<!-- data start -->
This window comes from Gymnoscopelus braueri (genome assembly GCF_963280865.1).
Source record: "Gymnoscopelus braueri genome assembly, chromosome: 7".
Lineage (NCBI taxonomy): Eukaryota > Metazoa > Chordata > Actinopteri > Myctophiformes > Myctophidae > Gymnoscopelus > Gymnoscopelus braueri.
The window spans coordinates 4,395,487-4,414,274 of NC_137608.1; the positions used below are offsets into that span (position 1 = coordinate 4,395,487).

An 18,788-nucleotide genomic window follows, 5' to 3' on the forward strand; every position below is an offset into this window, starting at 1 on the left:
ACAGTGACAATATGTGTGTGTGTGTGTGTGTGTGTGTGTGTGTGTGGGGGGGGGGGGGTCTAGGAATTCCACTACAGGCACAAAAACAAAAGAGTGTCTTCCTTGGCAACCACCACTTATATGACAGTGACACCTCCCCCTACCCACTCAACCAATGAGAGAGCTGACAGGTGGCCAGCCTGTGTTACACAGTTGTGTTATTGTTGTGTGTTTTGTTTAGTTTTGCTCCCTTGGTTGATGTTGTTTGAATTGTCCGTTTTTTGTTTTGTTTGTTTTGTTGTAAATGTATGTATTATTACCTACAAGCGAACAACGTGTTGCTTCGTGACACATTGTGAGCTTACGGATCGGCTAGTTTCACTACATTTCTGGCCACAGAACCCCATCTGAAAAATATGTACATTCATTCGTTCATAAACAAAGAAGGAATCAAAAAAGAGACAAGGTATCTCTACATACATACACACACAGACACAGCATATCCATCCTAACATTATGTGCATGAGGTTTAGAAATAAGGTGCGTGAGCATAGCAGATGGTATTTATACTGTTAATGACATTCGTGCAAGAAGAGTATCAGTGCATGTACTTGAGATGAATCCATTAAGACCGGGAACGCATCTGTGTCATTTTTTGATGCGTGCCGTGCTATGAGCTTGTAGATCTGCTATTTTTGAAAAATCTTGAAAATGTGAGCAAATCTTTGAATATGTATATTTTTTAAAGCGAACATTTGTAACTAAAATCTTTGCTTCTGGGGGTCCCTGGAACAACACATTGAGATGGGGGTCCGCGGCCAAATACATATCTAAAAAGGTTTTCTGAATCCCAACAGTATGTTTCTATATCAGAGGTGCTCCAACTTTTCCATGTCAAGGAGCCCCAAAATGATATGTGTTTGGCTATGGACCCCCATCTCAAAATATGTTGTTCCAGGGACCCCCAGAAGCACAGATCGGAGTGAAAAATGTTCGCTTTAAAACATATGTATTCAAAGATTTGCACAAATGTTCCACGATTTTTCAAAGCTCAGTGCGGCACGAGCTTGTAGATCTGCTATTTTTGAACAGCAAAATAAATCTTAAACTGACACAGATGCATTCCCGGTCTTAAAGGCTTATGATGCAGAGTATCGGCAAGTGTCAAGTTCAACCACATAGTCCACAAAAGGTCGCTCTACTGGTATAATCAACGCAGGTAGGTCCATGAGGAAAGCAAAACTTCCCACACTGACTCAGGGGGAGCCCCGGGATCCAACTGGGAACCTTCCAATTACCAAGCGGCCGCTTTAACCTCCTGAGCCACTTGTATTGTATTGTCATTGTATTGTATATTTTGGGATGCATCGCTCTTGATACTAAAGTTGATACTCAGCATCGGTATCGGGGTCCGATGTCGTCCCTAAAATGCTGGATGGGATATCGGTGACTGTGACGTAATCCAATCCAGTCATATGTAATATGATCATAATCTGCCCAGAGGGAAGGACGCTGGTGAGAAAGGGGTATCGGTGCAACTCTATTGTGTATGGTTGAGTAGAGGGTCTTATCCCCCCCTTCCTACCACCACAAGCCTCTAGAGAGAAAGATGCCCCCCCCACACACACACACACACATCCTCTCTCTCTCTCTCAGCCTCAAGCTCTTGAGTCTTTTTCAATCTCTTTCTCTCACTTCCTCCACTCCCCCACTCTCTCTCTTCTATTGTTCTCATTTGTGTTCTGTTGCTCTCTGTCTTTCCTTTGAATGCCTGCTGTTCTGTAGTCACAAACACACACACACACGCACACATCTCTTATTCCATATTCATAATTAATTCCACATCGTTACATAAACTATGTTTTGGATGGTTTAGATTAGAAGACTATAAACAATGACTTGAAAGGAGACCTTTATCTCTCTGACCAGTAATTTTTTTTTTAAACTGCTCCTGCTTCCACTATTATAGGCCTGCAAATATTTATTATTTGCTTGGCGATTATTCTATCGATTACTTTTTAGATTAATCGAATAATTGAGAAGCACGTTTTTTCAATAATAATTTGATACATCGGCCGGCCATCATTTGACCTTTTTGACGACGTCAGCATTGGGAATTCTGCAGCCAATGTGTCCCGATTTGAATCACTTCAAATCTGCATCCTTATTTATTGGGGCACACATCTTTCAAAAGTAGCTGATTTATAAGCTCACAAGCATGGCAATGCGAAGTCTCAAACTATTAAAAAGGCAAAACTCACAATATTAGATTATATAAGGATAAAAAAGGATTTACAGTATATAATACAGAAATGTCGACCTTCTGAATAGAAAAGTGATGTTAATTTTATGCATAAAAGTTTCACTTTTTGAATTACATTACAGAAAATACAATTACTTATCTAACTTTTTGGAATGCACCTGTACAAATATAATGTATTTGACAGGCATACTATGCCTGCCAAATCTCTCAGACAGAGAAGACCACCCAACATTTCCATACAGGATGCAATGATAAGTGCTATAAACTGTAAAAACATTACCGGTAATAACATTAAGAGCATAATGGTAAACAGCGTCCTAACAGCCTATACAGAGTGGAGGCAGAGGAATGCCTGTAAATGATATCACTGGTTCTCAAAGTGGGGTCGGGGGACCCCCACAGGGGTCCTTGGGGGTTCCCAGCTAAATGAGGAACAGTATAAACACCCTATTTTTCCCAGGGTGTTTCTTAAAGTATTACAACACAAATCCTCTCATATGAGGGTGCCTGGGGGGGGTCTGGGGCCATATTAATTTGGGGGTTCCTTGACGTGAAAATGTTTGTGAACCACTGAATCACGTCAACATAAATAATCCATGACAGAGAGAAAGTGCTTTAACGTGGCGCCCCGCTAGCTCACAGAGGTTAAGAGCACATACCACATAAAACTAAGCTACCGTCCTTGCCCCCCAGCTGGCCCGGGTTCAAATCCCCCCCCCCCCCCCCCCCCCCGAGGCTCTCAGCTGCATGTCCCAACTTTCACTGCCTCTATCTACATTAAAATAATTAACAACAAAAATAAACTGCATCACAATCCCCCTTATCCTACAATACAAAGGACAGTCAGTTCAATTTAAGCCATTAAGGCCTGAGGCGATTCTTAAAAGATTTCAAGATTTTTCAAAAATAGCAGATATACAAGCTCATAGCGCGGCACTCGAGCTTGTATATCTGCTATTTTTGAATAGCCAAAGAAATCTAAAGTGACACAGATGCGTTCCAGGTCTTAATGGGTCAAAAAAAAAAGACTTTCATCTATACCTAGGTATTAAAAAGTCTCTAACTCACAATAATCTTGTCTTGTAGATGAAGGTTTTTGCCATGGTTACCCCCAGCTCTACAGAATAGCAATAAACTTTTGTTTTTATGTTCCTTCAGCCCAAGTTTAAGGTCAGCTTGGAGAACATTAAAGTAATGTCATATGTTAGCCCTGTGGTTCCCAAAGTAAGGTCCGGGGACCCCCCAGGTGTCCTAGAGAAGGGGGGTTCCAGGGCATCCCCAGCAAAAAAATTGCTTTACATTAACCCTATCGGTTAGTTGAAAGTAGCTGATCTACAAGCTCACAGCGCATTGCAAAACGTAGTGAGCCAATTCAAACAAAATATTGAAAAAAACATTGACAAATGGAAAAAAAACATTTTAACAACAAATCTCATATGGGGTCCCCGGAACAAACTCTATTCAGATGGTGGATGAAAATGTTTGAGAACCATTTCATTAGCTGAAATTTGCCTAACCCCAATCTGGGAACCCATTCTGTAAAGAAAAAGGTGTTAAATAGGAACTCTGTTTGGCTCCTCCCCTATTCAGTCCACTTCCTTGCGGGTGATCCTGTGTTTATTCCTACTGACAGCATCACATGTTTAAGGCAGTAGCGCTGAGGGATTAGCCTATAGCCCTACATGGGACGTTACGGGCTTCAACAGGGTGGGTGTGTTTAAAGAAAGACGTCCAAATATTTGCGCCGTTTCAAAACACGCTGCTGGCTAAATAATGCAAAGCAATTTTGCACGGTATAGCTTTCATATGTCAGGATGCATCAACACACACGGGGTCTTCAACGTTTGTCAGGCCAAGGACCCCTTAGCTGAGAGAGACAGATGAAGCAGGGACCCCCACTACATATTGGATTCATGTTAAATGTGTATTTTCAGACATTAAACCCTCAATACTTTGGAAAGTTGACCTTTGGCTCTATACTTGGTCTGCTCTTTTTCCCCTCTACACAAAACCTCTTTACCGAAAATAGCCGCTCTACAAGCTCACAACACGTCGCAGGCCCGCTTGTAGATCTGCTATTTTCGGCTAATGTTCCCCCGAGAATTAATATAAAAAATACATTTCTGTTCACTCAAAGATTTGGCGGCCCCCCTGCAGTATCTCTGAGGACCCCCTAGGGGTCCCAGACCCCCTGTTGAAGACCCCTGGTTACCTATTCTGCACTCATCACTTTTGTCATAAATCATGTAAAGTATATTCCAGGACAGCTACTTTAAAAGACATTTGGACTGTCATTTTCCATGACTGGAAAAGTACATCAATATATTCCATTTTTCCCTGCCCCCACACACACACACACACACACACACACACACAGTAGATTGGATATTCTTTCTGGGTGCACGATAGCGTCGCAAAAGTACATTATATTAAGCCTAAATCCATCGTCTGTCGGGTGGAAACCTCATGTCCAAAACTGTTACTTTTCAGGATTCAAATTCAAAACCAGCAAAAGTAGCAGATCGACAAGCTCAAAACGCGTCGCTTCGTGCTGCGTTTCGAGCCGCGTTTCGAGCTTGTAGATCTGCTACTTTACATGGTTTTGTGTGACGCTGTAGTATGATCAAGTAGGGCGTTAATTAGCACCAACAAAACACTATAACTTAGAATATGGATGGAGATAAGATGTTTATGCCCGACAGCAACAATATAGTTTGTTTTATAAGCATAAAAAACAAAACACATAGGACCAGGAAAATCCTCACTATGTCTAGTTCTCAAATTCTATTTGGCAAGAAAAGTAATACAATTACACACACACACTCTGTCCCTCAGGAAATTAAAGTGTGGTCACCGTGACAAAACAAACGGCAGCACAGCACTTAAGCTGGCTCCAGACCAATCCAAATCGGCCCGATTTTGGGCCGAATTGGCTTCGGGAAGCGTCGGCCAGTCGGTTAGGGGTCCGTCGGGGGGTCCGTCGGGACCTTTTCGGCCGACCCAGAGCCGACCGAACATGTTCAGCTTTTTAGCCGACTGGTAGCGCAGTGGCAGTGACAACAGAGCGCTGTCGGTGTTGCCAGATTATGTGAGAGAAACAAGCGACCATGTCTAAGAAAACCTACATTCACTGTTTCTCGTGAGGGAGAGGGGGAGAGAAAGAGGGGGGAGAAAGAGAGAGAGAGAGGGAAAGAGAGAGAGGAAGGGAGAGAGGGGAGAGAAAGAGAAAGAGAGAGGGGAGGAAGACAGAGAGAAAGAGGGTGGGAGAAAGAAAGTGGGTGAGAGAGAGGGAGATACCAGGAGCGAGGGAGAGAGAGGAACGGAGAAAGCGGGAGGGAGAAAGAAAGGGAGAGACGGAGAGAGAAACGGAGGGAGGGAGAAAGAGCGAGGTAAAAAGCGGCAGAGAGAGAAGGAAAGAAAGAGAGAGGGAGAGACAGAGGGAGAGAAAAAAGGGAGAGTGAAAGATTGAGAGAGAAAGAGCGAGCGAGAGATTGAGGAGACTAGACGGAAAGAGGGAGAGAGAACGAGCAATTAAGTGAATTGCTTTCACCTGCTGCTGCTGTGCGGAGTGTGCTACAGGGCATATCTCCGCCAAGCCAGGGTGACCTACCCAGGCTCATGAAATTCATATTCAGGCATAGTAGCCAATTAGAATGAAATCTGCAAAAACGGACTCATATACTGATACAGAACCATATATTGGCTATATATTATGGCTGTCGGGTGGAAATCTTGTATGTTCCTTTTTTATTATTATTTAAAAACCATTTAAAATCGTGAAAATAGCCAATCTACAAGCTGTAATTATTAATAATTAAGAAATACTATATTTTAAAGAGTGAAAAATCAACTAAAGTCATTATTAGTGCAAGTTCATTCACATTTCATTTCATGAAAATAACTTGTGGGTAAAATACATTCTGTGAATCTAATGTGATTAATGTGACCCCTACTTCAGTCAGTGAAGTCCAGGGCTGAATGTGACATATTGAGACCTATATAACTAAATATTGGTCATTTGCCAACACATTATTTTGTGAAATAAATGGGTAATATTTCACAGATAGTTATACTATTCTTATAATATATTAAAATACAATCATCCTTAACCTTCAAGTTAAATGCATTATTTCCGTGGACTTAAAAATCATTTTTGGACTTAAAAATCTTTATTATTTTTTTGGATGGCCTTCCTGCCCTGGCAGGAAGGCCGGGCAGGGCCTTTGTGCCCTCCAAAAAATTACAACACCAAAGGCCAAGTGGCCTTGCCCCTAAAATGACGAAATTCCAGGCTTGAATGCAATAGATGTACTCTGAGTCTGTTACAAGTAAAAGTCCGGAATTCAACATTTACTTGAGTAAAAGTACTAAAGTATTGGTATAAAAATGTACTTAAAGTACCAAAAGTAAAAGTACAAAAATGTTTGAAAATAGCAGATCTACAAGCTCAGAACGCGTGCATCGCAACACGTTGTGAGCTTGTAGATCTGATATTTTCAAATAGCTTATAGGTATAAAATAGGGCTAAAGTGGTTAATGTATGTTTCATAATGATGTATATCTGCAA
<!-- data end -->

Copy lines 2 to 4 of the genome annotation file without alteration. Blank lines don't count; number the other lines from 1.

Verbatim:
Source record: "Gymnoscopelus braueri genome assembly, chromosome: 7".
Lineage (NCBI taxonomy): Eukaryota > Metazoa > Chordata > Actinopteri > Myctophiformes > Myctophidae > Gymnoscopelus > Gymnoscopelus braueri.
The window spans coordinates 4,395,487-4,414,274 of NC_137608.1; the positions used below are offsets into that span (position 1 = coordinate 4,395,487).